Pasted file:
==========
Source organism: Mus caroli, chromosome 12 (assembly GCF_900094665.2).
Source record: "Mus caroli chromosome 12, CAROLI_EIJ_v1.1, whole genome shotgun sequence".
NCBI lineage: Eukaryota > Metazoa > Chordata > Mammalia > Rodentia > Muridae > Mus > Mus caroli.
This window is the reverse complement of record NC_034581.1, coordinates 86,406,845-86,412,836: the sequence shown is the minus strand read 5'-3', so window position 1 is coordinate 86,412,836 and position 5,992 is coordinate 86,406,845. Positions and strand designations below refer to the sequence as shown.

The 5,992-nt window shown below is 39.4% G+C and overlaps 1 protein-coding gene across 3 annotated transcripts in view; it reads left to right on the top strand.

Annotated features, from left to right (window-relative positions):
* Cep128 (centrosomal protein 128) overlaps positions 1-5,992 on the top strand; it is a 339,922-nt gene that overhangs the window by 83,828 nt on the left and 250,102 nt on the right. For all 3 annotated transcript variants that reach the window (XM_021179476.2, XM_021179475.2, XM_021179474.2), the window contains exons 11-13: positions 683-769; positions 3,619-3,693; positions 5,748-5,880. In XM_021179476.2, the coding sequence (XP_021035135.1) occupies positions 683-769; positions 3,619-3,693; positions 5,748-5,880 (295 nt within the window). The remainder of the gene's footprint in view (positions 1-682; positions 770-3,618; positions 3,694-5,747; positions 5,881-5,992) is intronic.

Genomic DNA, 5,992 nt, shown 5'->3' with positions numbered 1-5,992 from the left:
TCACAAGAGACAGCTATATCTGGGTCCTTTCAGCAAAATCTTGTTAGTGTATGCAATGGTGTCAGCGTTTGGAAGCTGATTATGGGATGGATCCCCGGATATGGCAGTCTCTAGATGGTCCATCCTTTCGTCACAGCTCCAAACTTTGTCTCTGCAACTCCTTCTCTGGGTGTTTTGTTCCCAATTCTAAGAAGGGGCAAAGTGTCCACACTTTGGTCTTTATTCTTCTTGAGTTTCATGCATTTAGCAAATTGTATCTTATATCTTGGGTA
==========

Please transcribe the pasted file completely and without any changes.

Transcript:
Source organism: Mus caroli, chromosome 12 (assembly GCF_900094665.2).
Source record: "Mus caroli chromosome 12, CAROLI_EIJ_v1.1, whole genome shotgun sequence".
NCBI lineage: Eukaryota > Metazoa > Chordata > Mammalia > Rodentia > Muridae > Mus > Mus caroli.
This window is the reverse complement of record NC_034581.1, coordinates 86,406,845-86,412,836: the sequence shown is the minus strand read 5'-3', so window position 1 is coordinate 86,412,836 and position 5,992 is coordinate 86,406,845. Positions and strand designations below refer to the sequence as shown.

The 5,992-nt window shown below is 39.4% G+C and overlaps 1 protein-coding gene across 3 annotated transcripts in view; it reads left to right on the top strand.

Annotated features, from left to right (window-relative positions):
* Cep128 (centrosomal protein 128) overlaps positions 1-5,992 on the top strand; it is a 339,922-nt gene that overhangs the window by 83,828 nt on the left and 250,102 nt on the right. For all 3 annotated transcript variants that reach the window (XM_021179476.2, XM_021179475.2, XM_021179474.2), the window contains exons 11-13: positions 683-769; positions 3,619-3,693; positions 5,748-5,880. In XM_021179476.2, the coding sequence (XP_021035135.1) occupies positions 683-769; positions 3,619-3,693; positions 5,748-5,880 (295 nt within the window). The remainder of the gene's footprint in view (positions 1-682; positions 770-3,618; positions 3,694-5,747; positions 5,881-5,992) is intronic.

Genomic DNA, 5,992 nt, shown 5'->3' with positions numbered 1-5,992 from the left:
TCACAAGAGACAGCTATATCTGGGTCCTTTCAGCAAAATCTTGTTAGTGTATGCAATGGTGTCAGCGTTTGGAAGCTGATTATGGGATGGATCCCCGGATATGGCAGTCTCTAGATGGTCCATCCTTTCGTCACAGCTCCAAACTTTGTCTCTGCAACTCCTTCTCTGGGTGTTTTGTTCCCAATTCTAAGAAGGGGCAAAGTGTCCACACTTTGGTCTTTATTCTTCTTGAGTTTCATGCATTTAGCAAATTGTATCTTATATCTTGGGTA